# How can I get a count of the total number of digits in a number?

How can I get a count of the total number of digits of a number in C#? For example, the number 887979789 has 9 digits.

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try using .Length if it doesn't work convert it to a string first –  Breezer Dec 19 '10 at 16:40

Without converting to a string you could try:

``````Math.Ceiling(Math.Log10(n));
``````

Correction following ysap's comment:

``````Math.Floor(Math.Log10(n) + 1);
``````
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I'm afraid ceil(log10(10)) = ceil(1) = 1, and not 2 as it should be for this question! –  ysap Dec 19 '10 at 18:08
You're right. I should be rounding up rather than down. Thanks. –  Steve Dec 19 '10 at 18:26
Thanks, it's a nice method. Though it's not any faster than int count = 0; do { count++; } while ((i /= 10) >= 1); :( –  Puterdo Borato May 12 '12 at 18:25
If your number range includes negatives, you'll need to use Math.Floor(Math.Log10(Math.Abs(n)) + 1); –  mrcrowl Jun 6 '12 at 3:35
hmm fails when n = 0, -1, 0.1 etc.. –  nawfal Dec 14 '12 at 13:45

Try This:

``````myint.ToString().Length
``````

Does that work ?

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Hand't realized this was homework...oh well! Hopefully you can see why that works! –  Andiih Dec 19 '10 at 16:41
this work,thanks –  Arash Dec 19 '10 at 16:47
It's worth pointing out that you'll likely run into problems with this method if you're dealing with negative numbers. (And obviously decimals, but the example uses an `int`, so I assume that's not an issue.) –  Cody Gray Dec 19 '10 at 16:52

Not directly C#, but the formula is: `n = floor(log10(x)+1)`

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log10(0) is -infinity –  Klaus Jun 3 at 5:29
@Klaus - log10(0) is actually undefined. But, you are correct in that it is a special case that need to be tested for and treated separately. This is also true for any non positive integer number. See comments to Steve's answer. –  ysap Jun 3 at 11:50

There's an interesting article on dotnetpearls about just this.

This is based on the premis that you don't want to convert the number to a string first.

There may be a more elegant way of doing this and I'll update my answer as I think of one.

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``````static void Main(string[] args)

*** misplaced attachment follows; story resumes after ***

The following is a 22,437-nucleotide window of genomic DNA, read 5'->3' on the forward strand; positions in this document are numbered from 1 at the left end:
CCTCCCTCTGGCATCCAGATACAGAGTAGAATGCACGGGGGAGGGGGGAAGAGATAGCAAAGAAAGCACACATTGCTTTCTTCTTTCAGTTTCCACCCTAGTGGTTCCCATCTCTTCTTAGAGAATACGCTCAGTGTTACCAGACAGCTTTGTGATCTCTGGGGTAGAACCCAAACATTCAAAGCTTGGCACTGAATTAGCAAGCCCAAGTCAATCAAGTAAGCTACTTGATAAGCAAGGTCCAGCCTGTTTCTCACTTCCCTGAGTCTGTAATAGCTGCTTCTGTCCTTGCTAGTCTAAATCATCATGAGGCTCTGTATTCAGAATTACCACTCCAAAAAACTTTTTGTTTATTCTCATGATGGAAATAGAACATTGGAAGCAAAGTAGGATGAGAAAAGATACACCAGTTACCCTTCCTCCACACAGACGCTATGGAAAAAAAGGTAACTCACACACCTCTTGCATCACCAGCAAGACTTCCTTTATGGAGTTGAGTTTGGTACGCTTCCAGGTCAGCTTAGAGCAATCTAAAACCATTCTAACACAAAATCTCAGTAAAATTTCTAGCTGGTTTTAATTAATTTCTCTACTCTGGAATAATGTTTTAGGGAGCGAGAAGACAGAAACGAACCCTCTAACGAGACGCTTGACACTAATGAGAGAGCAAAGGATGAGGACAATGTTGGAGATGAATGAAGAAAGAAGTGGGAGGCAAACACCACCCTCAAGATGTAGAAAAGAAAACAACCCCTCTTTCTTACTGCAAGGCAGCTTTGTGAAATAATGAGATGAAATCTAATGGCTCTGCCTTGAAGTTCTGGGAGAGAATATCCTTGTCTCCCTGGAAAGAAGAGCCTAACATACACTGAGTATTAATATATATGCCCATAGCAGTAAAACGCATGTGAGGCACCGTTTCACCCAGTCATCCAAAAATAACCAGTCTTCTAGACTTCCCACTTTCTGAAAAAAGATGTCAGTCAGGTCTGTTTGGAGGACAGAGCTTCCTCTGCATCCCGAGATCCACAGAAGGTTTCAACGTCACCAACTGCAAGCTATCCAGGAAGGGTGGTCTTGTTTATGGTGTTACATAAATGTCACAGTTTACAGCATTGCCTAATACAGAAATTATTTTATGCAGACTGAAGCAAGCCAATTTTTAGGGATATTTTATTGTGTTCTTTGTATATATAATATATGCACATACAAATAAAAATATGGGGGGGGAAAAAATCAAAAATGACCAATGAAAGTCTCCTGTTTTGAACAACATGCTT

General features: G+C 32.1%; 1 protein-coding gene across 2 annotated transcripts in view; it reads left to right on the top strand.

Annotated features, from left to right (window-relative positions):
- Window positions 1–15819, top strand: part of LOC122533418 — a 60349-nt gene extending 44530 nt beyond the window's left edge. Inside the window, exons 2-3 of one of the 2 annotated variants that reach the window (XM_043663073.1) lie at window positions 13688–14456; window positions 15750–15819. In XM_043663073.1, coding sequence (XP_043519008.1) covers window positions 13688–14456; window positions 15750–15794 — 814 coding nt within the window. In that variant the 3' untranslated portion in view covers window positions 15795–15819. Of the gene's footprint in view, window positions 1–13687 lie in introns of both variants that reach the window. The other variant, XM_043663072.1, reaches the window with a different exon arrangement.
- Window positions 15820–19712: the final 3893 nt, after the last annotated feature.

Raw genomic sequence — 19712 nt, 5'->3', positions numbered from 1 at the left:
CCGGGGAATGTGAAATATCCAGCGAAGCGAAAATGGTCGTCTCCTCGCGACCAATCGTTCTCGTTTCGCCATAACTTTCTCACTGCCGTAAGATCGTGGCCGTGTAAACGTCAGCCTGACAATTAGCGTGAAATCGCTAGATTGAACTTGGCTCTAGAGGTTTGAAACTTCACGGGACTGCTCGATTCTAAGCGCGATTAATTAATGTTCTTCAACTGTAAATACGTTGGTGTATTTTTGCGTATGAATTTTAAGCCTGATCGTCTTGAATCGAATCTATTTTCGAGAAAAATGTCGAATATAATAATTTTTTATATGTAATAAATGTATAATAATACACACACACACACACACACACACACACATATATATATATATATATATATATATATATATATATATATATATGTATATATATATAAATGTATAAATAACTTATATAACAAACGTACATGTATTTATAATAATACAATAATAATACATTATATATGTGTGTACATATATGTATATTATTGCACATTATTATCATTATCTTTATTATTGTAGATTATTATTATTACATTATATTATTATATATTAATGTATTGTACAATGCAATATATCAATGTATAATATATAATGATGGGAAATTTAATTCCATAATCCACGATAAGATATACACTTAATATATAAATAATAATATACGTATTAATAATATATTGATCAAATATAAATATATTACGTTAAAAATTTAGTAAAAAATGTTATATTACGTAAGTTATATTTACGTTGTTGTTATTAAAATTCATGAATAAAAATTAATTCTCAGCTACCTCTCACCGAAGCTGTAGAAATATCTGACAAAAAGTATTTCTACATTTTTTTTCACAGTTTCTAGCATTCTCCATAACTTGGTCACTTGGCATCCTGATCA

{
long blah = 20948230498204;
Console.WriteLine(blah.ToString().Length);
}
``````
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dividing a number by 10 will give you the left most digit then doing a mod 10 on the number gives the number without the first digit and repeat that till you have all the digits

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``````int i = 855865264;
int NumLen = i.ToString().Length;
``````
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fails for negative int, and for numbers like 23.00. Do a `string.TrimStart('-')` better –  nawfal Dec 14 '12 at 10:19

Answers already here work for unsigned integers, but I have not found good solutions for getting number of digits from decimals and doubles.

``````public static int Length(double number)
{
number = Math.Abs(number);
int length = 1;
while ((number /= 10) >= 1)
length++;
return length;
}
//number of digits in 0 = 1,
//number of digits in 22.1 = 2,
//number of digits in -23 = 2
``````

You may change input type from `double` to `decimal` if precision matters, but decimal has a limit too.

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It depends what exactly you want to do with digiths. You can iterate by number digits starting from the last one to first one this way:

``````int tmp=number;
int lastDigith = 0;
do
{
lastDigith = tmp/10;
doSomethingWithDigith(lastDigith);
tmp %= 10;
}while(tmp!=0);
``````
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If its only for validating you could do: `887979789 > 99999999`

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